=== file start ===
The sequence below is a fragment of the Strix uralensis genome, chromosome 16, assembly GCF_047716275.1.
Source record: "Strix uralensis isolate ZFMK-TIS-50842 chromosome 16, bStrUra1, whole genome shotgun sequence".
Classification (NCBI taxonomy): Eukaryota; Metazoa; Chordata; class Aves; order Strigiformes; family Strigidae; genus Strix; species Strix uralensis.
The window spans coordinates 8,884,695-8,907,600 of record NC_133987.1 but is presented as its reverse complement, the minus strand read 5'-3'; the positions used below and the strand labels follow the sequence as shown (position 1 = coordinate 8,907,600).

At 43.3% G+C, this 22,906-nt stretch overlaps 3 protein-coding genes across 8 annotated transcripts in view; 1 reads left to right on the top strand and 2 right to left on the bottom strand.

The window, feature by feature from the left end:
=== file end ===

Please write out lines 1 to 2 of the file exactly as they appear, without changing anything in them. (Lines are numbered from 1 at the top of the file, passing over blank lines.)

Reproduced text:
The sequence below is a fragment of the Strix uralensis genome, chromosome 16, assembly GCF_047716275.1.
Source record: "Strix uralensis isolate ZFMK-TIS-50842 chromosome 16, bStrUra1, whole genome shotgun sequence".